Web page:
Chinese Military Companies Sanctions

Chinese Military Companies Sanctions

898

Answer

E.O. of June 3, 2021 amends E.O. 13959 by replacing Sections 1 through 5 of E.O. 13959, as amended, and revokes E.O. 13974.  In particular, E.O. of June 3, 2021 amends E.O. 13959 to prohibit the purchase or sale by U.S. persons of any publicly traded securities, or any publicly traded securities that are derivative of such securities or are designed to provide investment exposure to such securities, of any person listed in the Annex to E.O. 13959, as amended by E.O. of June 3, 2021, or of any person determined by the Secretary of the Treasury, in consultation with the Secretary of State, and, as appropriate, the Secretary of Defense:

  • (i) to operate or have operated in the defense and related materiel sector or the surveillance technology sector of the economy of the People’s Republic of China; or
  • (ii) to own or control, or to be owned or controlled by, directly or indirectly, a person who operates or has operated in any sector described in clause (i) above, or a person who is listed in the Annex to E.O. 13959, as amended by E.O. of June 3, 2021, or who has otherwise been determined to be subject to the prohibitions in Section 1(a) of E.O. 13959, as amended by E.O. of June 3, 2021.

To implement E.O. of June 3, 2021, OFAC has published a list on its website containing the names of entities identified in or pursuant to E.O. 13959, as amended by E.O. of June 3, 2021, titled the Non-SDN Chinese Military-Industrial Complex Companies List (the “NS-CMIC List”).  In addition, OFAC is removing and replacing all previously issued Frequently Asked Questions (FAQs) related to E.O. 13959, as amended.  OFAC will refer to E.O. 13959 as amended by E.O. of June 3, 2021 as “E.O. 13959, as amended.”
 

Date Released
June 3, 2021

871

Answer

Consistent with FAQ 865, which clarifies that market intermediaries and other participants may engage in ancillary or intermediary activities that are necessary to effect divestiture during the relevant wind-down periods or that are not otherwise prohibited under E.O. 13959, as amended, transactions and activities by securities exchanges operated by U.S. persons involving the purchase or sale of publicly traded securities (or any publicly traded securities that are derivative of such securities or are designed to provide investment exposure to such securities) of any entity listed on the Non-SDN Chinese Military-Industrial Complex Companies List (the “NS-CMIC List”) are not prohibited.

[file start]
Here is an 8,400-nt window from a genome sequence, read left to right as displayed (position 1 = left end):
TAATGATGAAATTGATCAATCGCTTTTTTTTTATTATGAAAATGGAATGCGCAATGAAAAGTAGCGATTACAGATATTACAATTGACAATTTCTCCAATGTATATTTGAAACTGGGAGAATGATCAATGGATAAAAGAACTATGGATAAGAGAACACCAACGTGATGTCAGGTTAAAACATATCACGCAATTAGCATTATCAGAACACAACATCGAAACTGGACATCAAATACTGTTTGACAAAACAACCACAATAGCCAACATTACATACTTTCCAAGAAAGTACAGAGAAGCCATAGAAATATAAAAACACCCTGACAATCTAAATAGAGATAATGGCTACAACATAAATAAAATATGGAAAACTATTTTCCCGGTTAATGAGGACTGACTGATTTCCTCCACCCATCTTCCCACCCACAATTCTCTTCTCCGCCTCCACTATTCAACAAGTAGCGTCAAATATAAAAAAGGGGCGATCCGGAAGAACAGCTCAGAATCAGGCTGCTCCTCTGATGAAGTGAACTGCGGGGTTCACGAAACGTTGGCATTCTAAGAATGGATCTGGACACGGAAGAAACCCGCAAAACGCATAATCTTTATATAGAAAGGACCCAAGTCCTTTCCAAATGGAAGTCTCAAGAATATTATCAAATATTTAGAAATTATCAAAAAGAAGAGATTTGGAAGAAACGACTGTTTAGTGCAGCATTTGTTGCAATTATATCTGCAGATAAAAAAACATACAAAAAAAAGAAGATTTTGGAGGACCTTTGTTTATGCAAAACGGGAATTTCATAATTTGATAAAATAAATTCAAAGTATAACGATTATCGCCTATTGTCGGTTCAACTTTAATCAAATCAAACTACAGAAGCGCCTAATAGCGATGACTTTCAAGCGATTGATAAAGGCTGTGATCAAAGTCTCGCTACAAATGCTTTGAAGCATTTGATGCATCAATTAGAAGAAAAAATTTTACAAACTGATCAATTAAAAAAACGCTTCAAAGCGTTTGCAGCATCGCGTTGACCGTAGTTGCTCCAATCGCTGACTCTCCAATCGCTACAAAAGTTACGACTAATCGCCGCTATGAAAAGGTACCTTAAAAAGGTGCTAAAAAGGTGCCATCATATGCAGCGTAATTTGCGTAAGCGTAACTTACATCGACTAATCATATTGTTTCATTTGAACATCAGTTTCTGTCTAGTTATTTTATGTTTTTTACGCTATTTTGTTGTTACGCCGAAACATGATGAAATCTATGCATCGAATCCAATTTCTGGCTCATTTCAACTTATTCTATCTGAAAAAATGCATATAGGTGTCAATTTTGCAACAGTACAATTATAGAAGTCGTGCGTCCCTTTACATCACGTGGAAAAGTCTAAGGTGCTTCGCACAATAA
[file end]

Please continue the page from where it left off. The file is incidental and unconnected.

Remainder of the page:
Date Released
June 3, 2021

865

Answer

Yes.  Market intermediaries, including market makers, and other participants may engage in ancillary or intermediary activities that are necessary to effect divestiture during the relevant wind-down periods or that are not otherwise prohibited under E.O. 13959, as amended.  Purchases or sales by U.S. persons (including investors and intermediaries) involving investment funds that are seeking to divest during the relevant wind-down periods are permitted.  See FAQ 901 with respect to the due diligence expectations associated with determining whether a particular purchase or sale is permissible. 

 

Date Released
June 3, 2021

863

Answer

For purposes of E.O. 13959, as amended, activity by U.S. persons related to the following services are considered permissible, to the extent that such support services are not provided to U.S. persons in connection with prohibited purchases or sales: clearing, execution, settlement, custody, transfer agency, back-end services, as well as other such support services. 

Date Released
June 3, 2021

861

Answer

Yes.  Under E.O. 13959, as amended, any purchase or sale of publicly traded securities, or any publicly traded securities that are derivative of such securities or are designed to provide investment exposure to such securities, of any CMIC listed on the NS-CMIC List is prohibited, regardless of such securities' share of the underlying index fund, ETF, or derivative thereof.

Date Released
June 3, 2021

860

Answer

Examples of financial instruments covered by this provision include, but are not limited to, derivatives (e.g., futures, options, swaps), warrants, American depositary receipts (ADRs), global depositary receipts (GDRs), exchange-traded funds (ETFs), index funds, and mutual funds, to the extent such instruments also meet the definition of "publicly traded security" as defined in section 3(c) of E.O. 13959, as amended.

Date Released
June 3, 2021

859

Answer

For purposes of E.O. 13959, as amended, the term “publicly traded securities” includes any “security,” as defined in section 3(a)(10) of the Securities Exchange Act of 1934, Public Law 73–291 (as codified as amended at 15 U.S.C. 78c(a)(10)), denominated in any currency that trades on a securities exchange or through the method of trading that is commonly referred to as “over-the-counter,” in any jurisdiction.

Date Released
June 3, 2021

857

Answer

The prohibitions in E.O. 13959, as amended, apply to a subsidiary of a Chinese Military-Industrial Complex Company (CMIC) listed on the NS-CMIC List only if such subsidiary itself is publicly listed on the NS-CMIC List by Treasury pursuant to E.O. 13959, as amended, or identified in the Annex of E.O. 13959, as amended.  OFAC’s 50 percent rule does not apply to entities listed solely pursuant to E.O. 13959, as amended.  Accordingly, the prohibitions on any subsidiaries listed on the NS-CMIC List would go into effect beginning 12:01 a.m. eastern time on the date that is 60 days after such subsidiary is added to the NS-CMIC List.  

 

Date Released
June 3, 2021